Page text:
paulm@cmstorm 09:43:/data/examples/julia$ strace -c -o out.python python print_integers.py | less <press ">" followed by "q" and wait for script to finish> paulm@cmstorm 09:43:/data/examples/julia$ strace -c -o out.julia julia -O3 print_integers.jl | less <press ">" followed by "q" and wait for script to finish> paulm@cmstorm 09:54:/data/examples/julia$ grep write out.python 18.68 0.001243 0 9626 write paulm@cmstorm 09:54:/data/examples/julia$ grep wait out.python paulm@cmstorm 09:54:/data/examples/julia$ grep write out.julia 41.49 49.752976 2 20000003 write 0.00 0.000010 0 13 pwrite64 paulm@cmstorm 09:55:/data/examples/julia$ grep wait out.julia 58.49 70.127743 1 40000001 epoll_pwait
println slower than print in julia, for same loop x XXX
in python you are using print, so it might be hard to compare directly!
if i join
a first i get x100 performance factor
What is your point?
println in Julia do the same?
That’s not very useful as that won’t work in general for a program where you have print’s (or log calls) scattered all over the place
well, yes, there must be sub-optimal in all case
I can’t really contribute to the discussion, just wanted to show this benchmark:
julia> using BenchmarkTools julia> @benchmark println($"1") # printing a ton BenchmarkTools.Trial: memory estimate: 144 bytes allocs estimate: 6 -------------- minimum time: 123.100 μs (0.00% GC) median time: 134.999 μs (0.00% GC) mean time: 233.607 μs (0.00% GC) maximum time: 10.268 ms (0.00% GC) -------------- samples: 10000 evals/sample: 1 julia> @benchmark print($"1\n") # printing a ton BenchmarkTools.Trial: memory estimate: 48 bytes allocs estimate: 2 -------------- minimum time: 69.100 μs (0.00% GC) median time: 76.000 μs (0.00% GC) mean time: 122.459 μs (0.00% GC) maximum time: 9.036 ms (0.00% GC) -------------- samples: 10000 evals/sample: 1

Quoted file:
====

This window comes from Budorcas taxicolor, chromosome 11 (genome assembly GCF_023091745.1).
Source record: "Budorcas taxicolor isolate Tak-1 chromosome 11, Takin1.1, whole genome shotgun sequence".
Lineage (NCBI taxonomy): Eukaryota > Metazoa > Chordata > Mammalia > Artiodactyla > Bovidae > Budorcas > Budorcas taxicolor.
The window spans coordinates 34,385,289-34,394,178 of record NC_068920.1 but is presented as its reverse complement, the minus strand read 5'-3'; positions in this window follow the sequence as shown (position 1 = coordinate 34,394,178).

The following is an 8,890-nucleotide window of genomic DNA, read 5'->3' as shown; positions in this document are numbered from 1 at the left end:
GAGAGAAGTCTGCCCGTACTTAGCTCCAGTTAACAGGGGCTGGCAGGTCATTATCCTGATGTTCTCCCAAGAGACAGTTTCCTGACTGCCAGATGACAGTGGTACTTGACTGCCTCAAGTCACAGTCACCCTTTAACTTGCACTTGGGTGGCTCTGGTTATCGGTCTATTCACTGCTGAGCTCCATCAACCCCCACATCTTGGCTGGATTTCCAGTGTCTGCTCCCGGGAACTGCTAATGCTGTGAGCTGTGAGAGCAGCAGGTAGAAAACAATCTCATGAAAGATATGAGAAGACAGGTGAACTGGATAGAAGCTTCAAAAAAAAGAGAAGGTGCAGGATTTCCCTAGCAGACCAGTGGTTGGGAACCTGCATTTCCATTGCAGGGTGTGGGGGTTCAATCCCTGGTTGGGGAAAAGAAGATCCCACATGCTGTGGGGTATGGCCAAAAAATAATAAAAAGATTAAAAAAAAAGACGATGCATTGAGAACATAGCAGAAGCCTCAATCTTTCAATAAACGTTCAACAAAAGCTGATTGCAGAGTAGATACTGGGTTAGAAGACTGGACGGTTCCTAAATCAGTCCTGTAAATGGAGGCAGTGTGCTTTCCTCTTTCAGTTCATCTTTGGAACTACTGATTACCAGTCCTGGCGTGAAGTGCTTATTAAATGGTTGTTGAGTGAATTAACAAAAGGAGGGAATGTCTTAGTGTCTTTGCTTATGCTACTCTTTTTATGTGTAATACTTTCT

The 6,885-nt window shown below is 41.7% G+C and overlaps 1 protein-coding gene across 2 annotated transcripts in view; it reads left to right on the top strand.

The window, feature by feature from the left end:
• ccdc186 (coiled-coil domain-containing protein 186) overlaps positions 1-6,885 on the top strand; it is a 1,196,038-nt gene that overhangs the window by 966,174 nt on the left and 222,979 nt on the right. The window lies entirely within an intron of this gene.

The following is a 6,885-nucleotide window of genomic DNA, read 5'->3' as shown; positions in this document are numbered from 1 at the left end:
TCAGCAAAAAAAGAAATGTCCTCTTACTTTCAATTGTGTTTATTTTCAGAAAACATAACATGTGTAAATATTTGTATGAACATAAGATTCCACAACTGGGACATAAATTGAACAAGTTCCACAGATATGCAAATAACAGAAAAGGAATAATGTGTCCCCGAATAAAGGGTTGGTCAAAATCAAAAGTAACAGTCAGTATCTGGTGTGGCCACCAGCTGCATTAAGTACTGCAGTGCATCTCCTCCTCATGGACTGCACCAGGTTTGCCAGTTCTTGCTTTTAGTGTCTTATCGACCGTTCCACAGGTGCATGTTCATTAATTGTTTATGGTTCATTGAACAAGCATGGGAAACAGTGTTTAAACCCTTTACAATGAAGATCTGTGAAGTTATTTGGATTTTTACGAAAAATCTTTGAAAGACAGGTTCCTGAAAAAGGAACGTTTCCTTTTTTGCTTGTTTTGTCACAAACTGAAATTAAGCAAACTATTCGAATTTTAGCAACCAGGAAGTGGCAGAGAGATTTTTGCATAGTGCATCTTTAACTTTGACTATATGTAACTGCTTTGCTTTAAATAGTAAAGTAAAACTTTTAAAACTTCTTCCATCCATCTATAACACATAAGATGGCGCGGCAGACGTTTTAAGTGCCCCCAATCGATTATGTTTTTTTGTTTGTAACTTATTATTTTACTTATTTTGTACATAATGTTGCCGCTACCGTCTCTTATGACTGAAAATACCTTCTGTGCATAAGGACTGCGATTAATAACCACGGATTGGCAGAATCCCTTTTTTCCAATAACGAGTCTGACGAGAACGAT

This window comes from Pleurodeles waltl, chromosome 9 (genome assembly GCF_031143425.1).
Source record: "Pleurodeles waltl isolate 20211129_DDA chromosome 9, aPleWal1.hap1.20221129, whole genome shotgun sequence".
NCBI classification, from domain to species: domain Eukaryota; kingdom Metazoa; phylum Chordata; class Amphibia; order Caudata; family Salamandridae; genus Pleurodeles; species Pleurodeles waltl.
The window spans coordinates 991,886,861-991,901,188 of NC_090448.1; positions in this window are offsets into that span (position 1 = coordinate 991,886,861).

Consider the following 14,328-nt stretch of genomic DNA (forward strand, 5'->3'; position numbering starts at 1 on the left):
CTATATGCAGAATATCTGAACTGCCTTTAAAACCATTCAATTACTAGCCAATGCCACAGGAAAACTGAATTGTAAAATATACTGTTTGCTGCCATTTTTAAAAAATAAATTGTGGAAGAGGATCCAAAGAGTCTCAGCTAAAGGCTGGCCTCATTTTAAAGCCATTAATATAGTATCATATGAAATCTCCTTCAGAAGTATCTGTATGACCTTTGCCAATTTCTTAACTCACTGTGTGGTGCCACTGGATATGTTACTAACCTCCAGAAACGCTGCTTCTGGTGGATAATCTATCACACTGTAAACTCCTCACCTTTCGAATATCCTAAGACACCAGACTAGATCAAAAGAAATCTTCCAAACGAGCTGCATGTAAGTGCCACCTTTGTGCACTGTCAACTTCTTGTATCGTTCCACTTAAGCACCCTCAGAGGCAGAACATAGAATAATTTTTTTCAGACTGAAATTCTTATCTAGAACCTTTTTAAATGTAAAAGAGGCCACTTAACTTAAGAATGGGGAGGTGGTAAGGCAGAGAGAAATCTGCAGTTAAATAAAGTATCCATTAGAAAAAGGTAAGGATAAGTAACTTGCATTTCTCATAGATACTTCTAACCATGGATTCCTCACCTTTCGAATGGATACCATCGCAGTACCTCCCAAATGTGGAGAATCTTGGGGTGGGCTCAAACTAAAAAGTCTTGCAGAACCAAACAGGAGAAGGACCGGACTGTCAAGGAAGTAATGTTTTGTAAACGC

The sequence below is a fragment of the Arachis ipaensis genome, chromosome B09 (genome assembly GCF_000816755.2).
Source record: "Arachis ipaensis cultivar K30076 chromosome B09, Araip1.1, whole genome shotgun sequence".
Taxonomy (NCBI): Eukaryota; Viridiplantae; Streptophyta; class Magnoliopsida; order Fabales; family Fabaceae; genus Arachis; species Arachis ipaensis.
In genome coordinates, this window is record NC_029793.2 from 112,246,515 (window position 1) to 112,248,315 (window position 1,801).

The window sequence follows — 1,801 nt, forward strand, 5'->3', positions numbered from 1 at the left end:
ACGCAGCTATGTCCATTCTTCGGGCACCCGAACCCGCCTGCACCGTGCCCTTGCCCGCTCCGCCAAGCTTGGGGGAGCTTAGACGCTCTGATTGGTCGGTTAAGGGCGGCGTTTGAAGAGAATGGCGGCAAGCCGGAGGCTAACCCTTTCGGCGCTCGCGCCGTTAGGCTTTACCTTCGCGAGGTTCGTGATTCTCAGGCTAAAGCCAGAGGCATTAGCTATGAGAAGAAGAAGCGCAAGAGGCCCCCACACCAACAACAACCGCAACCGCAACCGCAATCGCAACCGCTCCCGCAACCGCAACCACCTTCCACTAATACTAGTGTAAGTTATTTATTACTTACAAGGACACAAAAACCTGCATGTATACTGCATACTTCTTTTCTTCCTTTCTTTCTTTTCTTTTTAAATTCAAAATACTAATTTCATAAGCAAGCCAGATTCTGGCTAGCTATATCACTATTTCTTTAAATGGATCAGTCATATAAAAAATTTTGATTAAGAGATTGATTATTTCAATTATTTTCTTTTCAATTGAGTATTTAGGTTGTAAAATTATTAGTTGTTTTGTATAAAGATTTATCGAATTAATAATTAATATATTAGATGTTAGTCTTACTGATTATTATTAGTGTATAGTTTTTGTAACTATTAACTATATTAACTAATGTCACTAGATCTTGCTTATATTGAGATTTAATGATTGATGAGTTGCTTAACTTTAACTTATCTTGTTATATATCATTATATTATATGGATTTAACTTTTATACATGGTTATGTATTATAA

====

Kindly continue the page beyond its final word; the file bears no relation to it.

I get that too on Julia 1.5.1, but on my recent Julia master (6 days old) I get a regression:
julia> @time println("1") 1 0.000082 seconds (10 allocations: 240 bytes) what happens behind the scenes is (while with fewer allocations for some reason): julia> @time print(stdout, "1", '\n') 1 0.000053 seconds (8 allocations: 208 bytes) but even better is (for allocations, time is worse there but probably misleading when GC kicks in it should be better): julia> @time print(stdout, "1", "\n") # both should work fast, but I'm a bit surprised this isn't the slower version 1 0.000066 seconds (4 allocations: 96 bytes) both are worse than (almost ideal, not sure no allocations possible): julia> @time print("1\n") 1 0.000054 seconds (2 allocations: 48 bytes)
Well, yes, I already demonstrated joining the array, please read the thread.